From Endurance to Dressage
I wish I could say it was mine, but it's not. I am wondering about Speedy's though. He's had a really rough go of it these past 4 or 5 months, and as a result, he hasn't been very happy. I am starting to wonder if he's ready for retirement.
It hasn't helped that every time I touch him, I am doing something that he finds uncomfortable. I am either giving him pills, scrubbing wounds, picking at his mouth, or scraping mud off his heavy coat.
And that's a whole other load of stress, the Cushing's Disease. Not only does he get that pill every morning - a very special thank you to the ranch owner who does that every day, but he's suddenly looking like a Cushing's horse. For the first year ever, Speedy isn't shedding. His coat is just as heavy as it was in December.
Our winter has been unusually cold and wet, so I am just hoping he's holding on to his hair for good measure. I sure wish he'd start to shed though. I've promised him that I'll wait until April before I clip him. That should give him enough time to begin shedding on his own.
Over the weekend, he just looked so pissy. I really started to question what is right for this horse. Is he tired of dressage? Does he hate the work? Does he just want to be left alone? I can only answer no for the latter. The ranch owner lets me know when Speedy is particularly challenging to dose with his Prascend, and he is always easier to dose on the days after he's been ridden.
Even though he looked so sour on Saturday morning, I saddled him up anyway. He grouched at me and let me know that he wasn't happy with life in general and with me in particular. But then he started trotting, and his attitude changed. He gave me a really lovely ride which let me know that he does enjoy the work.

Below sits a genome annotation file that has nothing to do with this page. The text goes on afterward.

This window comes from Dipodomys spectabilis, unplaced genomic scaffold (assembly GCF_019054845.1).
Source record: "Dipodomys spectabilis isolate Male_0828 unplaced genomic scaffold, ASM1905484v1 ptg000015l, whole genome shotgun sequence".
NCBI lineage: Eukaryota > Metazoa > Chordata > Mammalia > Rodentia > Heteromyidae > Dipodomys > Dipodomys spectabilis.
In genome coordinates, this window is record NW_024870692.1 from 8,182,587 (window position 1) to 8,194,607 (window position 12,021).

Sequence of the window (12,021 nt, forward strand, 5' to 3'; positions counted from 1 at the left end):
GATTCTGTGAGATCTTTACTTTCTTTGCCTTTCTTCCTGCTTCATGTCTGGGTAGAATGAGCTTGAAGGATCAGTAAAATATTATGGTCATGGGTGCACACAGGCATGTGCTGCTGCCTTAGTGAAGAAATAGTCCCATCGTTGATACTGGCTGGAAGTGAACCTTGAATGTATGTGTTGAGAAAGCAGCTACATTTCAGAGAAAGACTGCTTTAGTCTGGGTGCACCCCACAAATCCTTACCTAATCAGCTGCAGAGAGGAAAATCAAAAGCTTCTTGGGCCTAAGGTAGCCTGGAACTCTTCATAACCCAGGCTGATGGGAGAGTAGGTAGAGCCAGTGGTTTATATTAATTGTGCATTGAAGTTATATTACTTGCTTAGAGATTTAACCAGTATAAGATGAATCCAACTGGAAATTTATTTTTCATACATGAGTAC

The next day, he was crusted over with mud. He had paced himself into a nasty sweat that had dried by morning. My heart was crushed. I don't know what has made him so unhappy. I hosed him off, which annoyed him even further, and tacked him up anyway.
I walked him up to the arena fighting back tears. I adore Speedy, but more than anything I want him to be happy in his work and happy living in his field with friends. I started to think he might be happier living somewhere else with someone else. But then we got to work.
A neighbor came over to use the round pen just as I started our warmup, and Speedy got spicy. Like tail over his back, hot to trot, spicy. I just kept asking for leg yields, transitions within the gait (trotting), and a lengthening here and there. Eventually he focused on is work and gave me the most brilliant canter-walk-canter transitions.
After several months off, I didn't think he'd remember how to do them. He did. And after asking for the first couple, he started showing off by offering them if I even thought about a half halt. I could see his self esteem rising after every movement. He was positively glowing with pride in himself.
Is he ready for retirement? I don't know, but I do know he still loves to work. Maybe he just needs to start feeling useful again. This horse has always needed a purpose, and now that he's (mostly) injury free, maybe he'll start to feel more like himself when he's once again being ridden regularly.
While I desperately want to earn my bronze medal on him, I only want it if he's happy to do it. Speedy's happiness is more important.
About the Writer and Rider
I am a lifelong rider.
I began endurance riding in 1996 where I ultimately completed five, one-day 100 mile races, the 200-mile Death Valley Encounter, and numerous other 50, 65, and 75 mile races. I began showing dressage in 2010.
Welcome to my dressage journey.
About Speedy G
Speedy went from endurance horse to dressage horse. After helping me earn a USDF Bronze medal in the summer of 2020, he is now semi-retired. Speedy is a 2004, 15'1 hand, purebred Arabian gelding. His Arabian Horse Registry name is G Ima Starr FA.
Izzy was started as a four-year old and then spent the next 18 months in pasture growing up. I bought him as a six-year old, and together, we are showing at the lower levels. He is a 2008, 16'3 hand warmblood gelding. His Rheinland Pfalz-saar International (RPSI) name is Imperioso.
National Rider Awards
State Rider Awards
State Horse Awards
CDS Sapphire Rider Award
Third Level: 63.514%
Third Level: 62.105%
2023 Show Season
(r) Ride-a-Test Clinic
2023 Show Schedule
2023 Completed …
2023 Qualifying Scores
Regional Adult Amateur Competition (RAAC)
Qualifying Training Level
3 Scores/2 Judges/60%: